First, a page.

Washington, (Dec. 9, 2002) -- The Internal Revenue Service's proposed tax shelter regs, set to go into effect Jan. 1, 2003, could have adverse impact on middle-market companies, according to Grant Thornton, a leading national accounting firm.In comments to the IRS, Grant Thornton singled out two areas of special concern. "The first area concerns the revised regulations language on contractual provisions, or transactions where taxpayers have contractual protection against the risk that the IRS or a court will deny the tax benefits they have claimed," said Mark Stutman, managing partner of Grant Thornton Tax Practice.
"Grant Thornton is of the position that the contractual protection provisions are arguably broad enough to include contingent fee arrangements. Contingent fees encourage tax advisors to provide services in an efficient and effective manner and are already permitted under IRS Circular 230, which provides the rules for practice before the IRS. Contingent fee arrangements are particularly valuable to middle-market firms to whom the advisor's fee constitutes a significant expense."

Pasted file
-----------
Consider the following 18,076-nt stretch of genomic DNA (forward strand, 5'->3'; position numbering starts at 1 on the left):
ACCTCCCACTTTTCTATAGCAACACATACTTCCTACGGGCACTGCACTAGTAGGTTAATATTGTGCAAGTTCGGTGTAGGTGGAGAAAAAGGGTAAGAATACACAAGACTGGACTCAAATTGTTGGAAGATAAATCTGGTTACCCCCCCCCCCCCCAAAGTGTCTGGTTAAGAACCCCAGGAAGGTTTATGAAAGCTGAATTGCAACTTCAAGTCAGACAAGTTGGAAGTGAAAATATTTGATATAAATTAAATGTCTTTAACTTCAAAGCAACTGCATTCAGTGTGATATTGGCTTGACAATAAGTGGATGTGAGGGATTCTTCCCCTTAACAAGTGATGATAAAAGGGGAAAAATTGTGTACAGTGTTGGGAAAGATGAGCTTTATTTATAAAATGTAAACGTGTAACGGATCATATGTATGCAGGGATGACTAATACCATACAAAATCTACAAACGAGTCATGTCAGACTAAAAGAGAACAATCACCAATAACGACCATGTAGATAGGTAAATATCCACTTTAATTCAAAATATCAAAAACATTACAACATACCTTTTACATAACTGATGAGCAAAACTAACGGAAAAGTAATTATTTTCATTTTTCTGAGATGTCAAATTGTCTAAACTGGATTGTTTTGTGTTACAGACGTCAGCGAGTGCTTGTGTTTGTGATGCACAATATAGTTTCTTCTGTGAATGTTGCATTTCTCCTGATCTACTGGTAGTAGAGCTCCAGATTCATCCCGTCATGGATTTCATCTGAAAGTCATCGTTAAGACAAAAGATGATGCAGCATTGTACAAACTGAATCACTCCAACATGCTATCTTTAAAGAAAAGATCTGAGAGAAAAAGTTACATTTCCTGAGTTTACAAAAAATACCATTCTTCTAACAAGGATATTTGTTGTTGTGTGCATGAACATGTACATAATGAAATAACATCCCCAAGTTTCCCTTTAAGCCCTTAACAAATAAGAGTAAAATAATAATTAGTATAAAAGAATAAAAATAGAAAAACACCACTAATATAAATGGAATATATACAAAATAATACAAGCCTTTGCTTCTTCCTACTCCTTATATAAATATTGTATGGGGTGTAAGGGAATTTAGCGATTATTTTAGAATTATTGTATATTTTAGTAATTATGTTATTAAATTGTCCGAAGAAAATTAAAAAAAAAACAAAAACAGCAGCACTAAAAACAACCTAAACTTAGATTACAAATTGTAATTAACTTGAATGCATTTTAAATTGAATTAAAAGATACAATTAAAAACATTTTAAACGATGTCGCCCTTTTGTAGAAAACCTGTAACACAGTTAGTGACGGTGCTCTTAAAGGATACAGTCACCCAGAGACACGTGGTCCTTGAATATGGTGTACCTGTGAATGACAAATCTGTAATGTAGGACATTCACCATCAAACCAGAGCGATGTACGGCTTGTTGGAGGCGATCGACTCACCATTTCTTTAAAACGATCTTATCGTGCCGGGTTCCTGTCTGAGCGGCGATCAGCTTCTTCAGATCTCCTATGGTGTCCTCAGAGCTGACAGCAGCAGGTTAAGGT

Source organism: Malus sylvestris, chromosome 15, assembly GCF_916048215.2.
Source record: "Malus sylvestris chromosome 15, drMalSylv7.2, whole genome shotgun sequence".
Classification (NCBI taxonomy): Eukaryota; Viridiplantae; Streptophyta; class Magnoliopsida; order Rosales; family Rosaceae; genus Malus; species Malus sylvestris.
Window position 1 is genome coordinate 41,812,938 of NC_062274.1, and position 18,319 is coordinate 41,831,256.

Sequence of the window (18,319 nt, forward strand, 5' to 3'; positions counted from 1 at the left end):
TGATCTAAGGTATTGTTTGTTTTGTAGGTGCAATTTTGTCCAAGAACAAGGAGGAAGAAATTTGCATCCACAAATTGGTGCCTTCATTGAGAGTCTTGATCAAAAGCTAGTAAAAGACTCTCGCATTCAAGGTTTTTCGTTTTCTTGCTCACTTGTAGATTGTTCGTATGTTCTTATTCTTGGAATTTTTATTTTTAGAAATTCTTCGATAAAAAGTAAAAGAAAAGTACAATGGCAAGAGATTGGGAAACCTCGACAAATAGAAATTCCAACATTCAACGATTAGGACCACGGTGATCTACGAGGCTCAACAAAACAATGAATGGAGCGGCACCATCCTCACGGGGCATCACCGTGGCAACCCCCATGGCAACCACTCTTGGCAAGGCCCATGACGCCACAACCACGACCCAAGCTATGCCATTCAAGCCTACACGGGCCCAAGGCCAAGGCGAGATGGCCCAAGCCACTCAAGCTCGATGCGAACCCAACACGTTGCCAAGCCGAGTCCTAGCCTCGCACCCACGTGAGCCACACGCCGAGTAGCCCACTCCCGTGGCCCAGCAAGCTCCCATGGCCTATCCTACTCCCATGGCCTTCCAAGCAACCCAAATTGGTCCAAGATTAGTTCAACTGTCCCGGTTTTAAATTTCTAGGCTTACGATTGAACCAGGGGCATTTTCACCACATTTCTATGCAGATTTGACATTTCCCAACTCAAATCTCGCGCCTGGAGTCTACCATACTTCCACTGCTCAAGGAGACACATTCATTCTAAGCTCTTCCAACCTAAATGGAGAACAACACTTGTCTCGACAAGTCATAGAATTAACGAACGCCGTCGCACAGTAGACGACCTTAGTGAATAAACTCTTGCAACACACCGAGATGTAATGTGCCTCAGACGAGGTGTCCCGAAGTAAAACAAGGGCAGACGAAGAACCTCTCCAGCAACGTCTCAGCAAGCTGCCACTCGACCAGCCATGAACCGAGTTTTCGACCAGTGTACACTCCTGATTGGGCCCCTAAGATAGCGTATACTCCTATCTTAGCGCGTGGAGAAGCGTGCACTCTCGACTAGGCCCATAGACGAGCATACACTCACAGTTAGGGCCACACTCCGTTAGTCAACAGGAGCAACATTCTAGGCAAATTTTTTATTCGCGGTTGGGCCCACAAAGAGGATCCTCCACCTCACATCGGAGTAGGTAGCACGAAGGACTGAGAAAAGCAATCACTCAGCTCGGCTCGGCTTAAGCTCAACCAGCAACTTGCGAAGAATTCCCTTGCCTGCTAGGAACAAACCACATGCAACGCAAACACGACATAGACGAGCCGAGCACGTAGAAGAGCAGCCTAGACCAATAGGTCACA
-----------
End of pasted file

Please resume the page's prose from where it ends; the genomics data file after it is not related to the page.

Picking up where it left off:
The "Time of Providing Disclosure" provisions are also a concern. According to Grant Thornton, they require the disclosure of reportable transactions, even in the event that the transaction becomes reportable after federal tax returns have been filed for all years in which the transaction affects the taxpayer's tax liability. "The problem is that no period of limitations has been established during which a taxpayer must report a transaction that becomes reportable after returns have been filed. This places an undue burden on middle-market companies, with small internal staffs, and may penalize them for a failure of organizational memory," said Stutman.
-- Electronic Accountant Newswire staff
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